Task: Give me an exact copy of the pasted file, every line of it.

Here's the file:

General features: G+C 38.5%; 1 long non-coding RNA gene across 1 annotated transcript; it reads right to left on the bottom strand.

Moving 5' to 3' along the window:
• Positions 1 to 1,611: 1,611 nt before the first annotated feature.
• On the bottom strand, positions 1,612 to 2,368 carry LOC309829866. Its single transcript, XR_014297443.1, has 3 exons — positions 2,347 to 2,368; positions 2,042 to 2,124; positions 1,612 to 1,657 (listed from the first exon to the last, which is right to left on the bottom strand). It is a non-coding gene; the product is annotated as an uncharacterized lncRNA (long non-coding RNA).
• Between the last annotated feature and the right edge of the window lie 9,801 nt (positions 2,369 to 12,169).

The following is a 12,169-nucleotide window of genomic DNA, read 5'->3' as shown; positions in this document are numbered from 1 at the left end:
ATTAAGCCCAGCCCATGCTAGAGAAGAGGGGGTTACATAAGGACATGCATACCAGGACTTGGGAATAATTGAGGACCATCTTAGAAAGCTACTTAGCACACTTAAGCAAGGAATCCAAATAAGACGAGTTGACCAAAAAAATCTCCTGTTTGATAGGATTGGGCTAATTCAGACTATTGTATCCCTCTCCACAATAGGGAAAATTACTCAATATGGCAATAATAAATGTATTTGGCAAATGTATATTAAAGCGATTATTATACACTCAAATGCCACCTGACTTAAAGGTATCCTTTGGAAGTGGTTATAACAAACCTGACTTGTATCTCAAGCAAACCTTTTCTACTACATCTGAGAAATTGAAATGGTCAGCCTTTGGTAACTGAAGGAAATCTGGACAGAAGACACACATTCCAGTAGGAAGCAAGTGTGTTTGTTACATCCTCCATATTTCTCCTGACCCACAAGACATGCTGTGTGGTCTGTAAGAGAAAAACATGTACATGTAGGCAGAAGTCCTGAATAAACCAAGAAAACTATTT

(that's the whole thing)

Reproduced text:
General features: G+C 38.5%; 1 long non-coding RNA gene across 1 annotated transcript; it reads right to left on the bottom strand.

Moving 5' to 3' along the window:
• Positions 1 to 1,611: 1,611 nt before the first annotated feature.
• On the bottom strand, positions 1,612 to 2,368 carry LOC309829866. Its single transcript, XR_014297443.1, has 3 exons — positions 2,347 to 2,368; positions 2,042 to 2,124; positions 1,612 to 1,657 (listed from the first exon to the last, which is right to left on the bottom strand). It is a non-coding gene; the product is annotated as an uncharacterized lncRNA (long non-coding RNA).
• Between the last annotated feature and the right edge of the window lie 9,801 nt (positions 2,369 to 12,169).

The following is a 12,169-nucleotide window of genomic DNA, read 5'->3' as shown; positions in this document are numbered from 1 at the left end:
ATTAAGCCCAGCCCATGCTAGAGAAGAGGGGGTTACATAAGGACATGCATACCAGGACTTGGGAATAATTGAGGACCATCTTAGAAAGCTACTTAGCACACTTAAGCAAGGAATCCAAATAAGACGAGTTGACCAAAAAAATCTCCTGTTTGATAGGATTGGGCTAATTCAGACTATTGTATCCCTCTCCACAATAGGGAAAATTACTCAATATGGCAATAATAAATGTATTTGGCAAATGTATATTAAAGCGATTATTATACACTCAAATGCCACCTGACTTAAAGGTATCCTTTGGAAGTGGTTATAACAAACCTGACTTGTATCTCAAGCAAACCTTTTCTACTACATCTGAGAAATTGAAATGGTCAGCCTTTGGTAACTGAAGGAAATCTGGACAGAAGACACACATTCCAGTAGGAAGCAAGTGTGTTTGTTACATCCTCCATATTTCTCCTGACCCACAAGACATGCTGTGTGGTCTGTAAGAGAAAAACATGTACATGTAGGCAGAAGTCCTGAATAAACCAAGAAAACTATTT